Officials from RusHydro and the government have called for more stringent oversight of hydropower plants, but economic pressures may still put financial considerations ahead of safety. Six days before rescue efforts were halted on August 29, repairs at Sayano-Shushenskaya were already underway. Rebuilding will take five years and cost approximately R10 billion – but a pair of nearby aluminium smelters, property of global aluminium giant RusAl, can’t wait that long. They consumed 70 per cent of the station’s output and need replacement power to maintain production. RusAl and RusHydro are pressing the government for additional financing to accelerate completion of a joint venture at Boguchansk on the Angara River, now in its 29th year of construction.

Could it happen elsewhere?
The US has an installed capacity of nearly 100 gigawatts and an annual production of 250 terawatt-hours, which make it the world’s fourth-largest hydroelectric producer. Yet even with a water-power history dating back to the 19th century, and more than 2 000 such plants in operation, the US has never had an event to match Sayano-Shushenskaya.

Experts agree that a similar accident is unlikely to occur in the US because American equipment is held to more stringent performance standards and rigid inspection regimes. The Bureau of Reclamation manages 58 hydropower plants, which produce 44 billion kilowatthours per year. Dan Drake, chief of the Hydraulic Equipment Group, the unit responsible for upkeep at iconic dams such as Hoover, says bureau turbines are taken offline at the first sign of abnormal performance, and redundant automatic systems are in place. “If a unit were experiencing violent or abnormal vibrations,” Drake says, “it would shut down, and the gate at the top of the penstock would close.” Regular equipment repairs and replacement also keep dams safe.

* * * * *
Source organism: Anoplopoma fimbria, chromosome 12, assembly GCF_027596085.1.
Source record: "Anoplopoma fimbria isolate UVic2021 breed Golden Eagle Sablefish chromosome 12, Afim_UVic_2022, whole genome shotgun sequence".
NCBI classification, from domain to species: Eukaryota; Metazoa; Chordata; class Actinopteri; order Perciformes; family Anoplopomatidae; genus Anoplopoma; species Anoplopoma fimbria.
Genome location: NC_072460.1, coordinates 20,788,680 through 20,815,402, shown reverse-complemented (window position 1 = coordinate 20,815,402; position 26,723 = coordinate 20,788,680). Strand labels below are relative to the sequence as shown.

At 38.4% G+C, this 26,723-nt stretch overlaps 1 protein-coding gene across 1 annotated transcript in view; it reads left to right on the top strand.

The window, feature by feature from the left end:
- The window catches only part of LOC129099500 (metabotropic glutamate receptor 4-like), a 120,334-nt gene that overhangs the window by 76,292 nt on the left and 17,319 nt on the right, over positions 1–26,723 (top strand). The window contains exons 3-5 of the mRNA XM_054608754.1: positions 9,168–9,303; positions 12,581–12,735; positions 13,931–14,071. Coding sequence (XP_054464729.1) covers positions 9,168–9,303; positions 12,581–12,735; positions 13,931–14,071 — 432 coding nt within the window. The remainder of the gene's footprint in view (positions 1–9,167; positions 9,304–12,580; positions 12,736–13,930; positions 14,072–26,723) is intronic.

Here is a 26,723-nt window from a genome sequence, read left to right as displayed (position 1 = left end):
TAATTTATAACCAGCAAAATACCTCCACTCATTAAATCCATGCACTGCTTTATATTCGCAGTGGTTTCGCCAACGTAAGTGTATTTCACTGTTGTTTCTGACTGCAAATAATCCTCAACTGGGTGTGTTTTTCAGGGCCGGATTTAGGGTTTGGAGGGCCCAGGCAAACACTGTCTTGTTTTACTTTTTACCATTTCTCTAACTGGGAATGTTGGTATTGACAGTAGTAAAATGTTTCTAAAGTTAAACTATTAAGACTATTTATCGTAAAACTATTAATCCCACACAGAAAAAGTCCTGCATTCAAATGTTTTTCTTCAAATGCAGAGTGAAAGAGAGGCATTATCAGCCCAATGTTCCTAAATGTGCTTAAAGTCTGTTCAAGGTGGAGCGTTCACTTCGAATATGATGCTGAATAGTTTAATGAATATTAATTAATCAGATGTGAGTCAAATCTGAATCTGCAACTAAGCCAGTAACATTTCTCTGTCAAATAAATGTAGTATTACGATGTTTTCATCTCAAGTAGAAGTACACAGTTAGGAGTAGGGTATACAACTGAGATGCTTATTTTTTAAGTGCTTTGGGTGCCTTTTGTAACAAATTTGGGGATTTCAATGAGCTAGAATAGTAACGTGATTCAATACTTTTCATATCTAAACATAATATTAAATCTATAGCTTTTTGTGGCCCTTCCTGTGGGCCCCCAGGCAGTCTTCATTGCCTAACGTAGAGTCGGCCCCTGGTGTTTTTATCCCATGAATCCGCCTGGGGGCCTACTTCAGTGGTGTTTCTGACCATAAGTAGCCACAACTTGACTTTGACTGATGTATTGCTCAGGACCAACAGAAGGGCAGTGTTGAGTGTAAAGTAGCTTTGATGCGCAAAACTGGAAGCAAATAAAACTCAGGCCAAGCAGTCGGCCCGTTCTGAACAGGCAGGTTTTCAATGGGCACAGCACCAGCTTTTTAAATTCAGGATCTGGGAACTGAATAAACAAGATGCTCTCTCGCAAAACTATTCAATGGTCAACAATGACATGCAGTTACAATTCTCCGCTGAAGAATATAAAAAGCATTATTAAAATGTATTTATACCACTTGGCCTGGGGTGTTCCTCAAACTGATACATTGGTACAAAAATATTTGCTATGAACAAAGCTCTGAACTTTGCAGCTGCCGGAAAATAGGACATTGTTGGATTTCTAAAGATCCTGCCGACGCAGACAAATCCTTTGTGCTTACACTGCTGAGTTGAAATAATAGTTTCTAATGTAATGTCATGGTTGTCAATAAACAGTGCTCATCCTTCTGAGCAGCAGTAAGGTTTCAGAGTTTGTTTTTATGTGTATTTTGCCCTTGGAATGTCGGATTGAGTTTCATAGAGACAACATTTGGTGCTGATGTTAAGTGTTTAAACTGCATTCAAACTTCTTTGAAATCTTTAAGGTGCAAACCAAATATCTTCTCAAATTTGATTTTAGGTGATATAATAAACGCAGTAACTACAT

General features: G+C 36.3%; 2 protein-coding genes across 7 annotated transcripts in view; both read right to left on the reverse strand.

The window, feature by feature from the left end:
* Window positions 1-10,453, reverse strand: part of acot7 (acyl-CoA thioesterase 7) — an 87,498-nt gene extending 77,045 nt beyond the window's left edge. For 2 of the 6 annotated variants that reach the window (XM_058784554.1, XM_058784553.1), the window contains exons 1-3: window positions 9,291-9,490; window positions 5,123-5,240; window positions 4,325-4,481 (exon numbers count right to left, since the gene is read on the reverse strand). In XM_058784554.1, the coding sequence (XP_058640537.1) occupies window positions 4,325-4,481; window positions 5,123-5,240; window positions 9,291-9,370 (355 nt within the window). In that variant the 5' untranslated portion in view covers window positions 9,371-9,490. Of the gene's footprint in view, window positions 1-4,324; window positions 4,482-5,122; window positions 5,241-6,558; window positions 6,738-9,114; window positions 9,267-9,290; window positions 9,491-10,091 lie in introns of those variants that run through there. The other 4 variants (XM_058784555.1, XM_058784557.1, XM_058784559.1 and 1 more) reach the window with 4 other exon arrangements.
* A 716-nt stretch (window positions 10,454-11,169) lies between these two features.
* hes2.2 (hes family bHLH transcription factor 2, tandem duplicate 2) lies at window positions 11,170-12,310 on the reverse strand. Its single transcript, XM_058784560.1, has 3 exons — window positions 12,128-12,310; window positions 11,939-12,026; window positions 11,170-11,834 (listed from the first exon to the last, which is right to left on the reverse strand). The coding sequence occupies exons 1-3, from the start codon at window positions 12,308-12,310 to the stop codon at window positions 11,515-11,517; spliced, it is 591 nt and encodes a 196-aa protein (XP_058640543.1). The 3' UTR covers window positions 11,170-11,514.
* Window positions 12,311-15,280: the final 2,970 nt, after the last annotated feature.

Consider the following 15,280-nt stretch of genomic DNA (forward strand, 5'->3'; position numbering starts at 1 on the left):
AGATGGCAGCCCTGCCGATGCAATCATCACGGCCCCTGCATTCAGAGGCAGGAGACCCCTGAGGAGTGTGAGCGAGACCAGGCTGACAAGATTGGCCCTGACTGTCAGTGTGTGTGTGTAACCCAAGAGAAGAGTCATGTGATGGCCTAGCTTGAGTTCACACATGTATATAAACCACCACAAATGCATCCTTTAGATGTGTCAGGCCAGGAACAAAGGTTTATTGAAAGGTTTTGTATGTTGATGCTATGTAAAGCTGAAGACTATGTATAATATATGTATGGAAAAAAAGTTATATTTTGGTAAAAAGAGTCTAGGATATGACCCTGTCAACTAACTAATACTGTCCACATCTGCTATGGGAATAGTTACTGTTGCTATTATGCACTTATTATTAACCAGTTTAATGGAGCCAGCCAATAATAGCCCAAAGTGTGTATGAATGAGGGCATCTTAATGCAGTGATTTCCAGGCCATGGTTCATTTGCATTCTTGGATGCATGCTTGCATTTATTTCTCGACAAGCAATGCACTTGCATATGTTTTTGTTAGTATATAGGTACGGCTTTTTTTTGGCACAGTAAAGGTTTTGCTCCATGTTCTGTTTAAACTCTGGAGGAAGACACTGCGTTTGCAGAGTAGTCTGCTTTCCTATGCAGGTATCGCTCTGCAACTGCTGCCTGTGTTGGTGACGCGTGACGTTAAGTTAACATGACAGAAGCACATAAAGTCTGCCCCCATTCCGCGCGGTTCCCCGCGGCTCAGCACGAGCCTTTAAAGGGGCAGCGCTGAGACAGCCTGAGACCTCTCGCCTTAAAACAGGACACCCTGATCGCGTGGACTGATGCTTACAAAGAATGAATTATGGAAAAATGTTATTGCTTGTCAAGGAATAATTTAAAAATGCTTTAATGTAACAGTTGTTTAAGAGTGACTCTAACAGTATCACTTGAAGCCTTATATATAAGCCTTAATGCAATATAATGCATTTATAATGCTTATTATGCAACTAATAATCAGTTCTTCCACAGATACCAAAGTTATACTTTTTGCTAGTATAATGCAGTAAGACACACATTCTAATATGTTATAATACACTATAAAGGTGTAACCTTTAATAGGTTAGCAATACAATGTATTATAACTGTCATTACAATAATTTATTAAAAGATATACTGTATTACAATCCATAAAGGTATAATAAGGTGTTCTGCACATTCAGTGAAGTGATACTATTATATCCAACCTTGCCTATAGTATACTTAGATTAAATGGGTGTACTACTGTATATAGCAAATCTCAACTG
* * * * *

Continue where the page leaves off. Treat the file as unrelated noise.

Russia’s immediate solution to its power problem is to build more dams, but that won’t fix a bureaucratic culture that seems to devalue safety. “If they were running a turbine with known deficiencies, in essence, they’re putting economic concerns before human-life safety factors,” says Eric Halpin, the special assistant for dam and levee safety for the US Army Corps of Engineers, America’s largest hydropower operator. “The principles we use are just the opposite. If it’s not safe, if there’s a risk of failure, all other benefits – be they economic, environmental or anything else – those all go away.”

Anatomy of a turbine failure
This picture of the Sayano-Shushenskaya hydroelectric power plant, located 3 000 km east of Moscow in Siberia, was taken after the August 17, 2009, accident that destroyed a section of the 290 metre-long turbine hall (circled in white). Water from the Yenisei River flows through 190-metre penstocks to power 10 turbines, which generate up to 6 400 megawatts. Turbine 2 had been offline until the previous night, when it was brought online to compensate for energy lost because of a fire at another plant. Here’s how the disaster unfolded.

1. Fatigued by vibration, Turbine 2’s fastening pins break at 8:13 am. Water rushing down the penstock forces the 1 500-ton unit through the turbine-hall floor and 15 metres into the air.
2. A geyser of water flowing at 250 000 litres per second destroys the roof and floods the turbine hall. Power outages occur and communication systems fail.
3. The automated safety system also fails. Turbines 7 and 9 continue to operate even though they are submerged, causing short circuits, explosions and structural damage.
4. Employees close the intake gates at the top of the dam at 9:30 am, and the immediate crisis ends. In the following days, 14 people are rescued from the debris; 75 lose their lives.

Explosions spill 36 tons of oil in the Yenisei.
Turbine 2
Severe vibrations precede the catastrophic failure.
Nearly 300 million litres of water flood the turbine hall and lower levels.
Three turbines are destroyed; seven are damaged.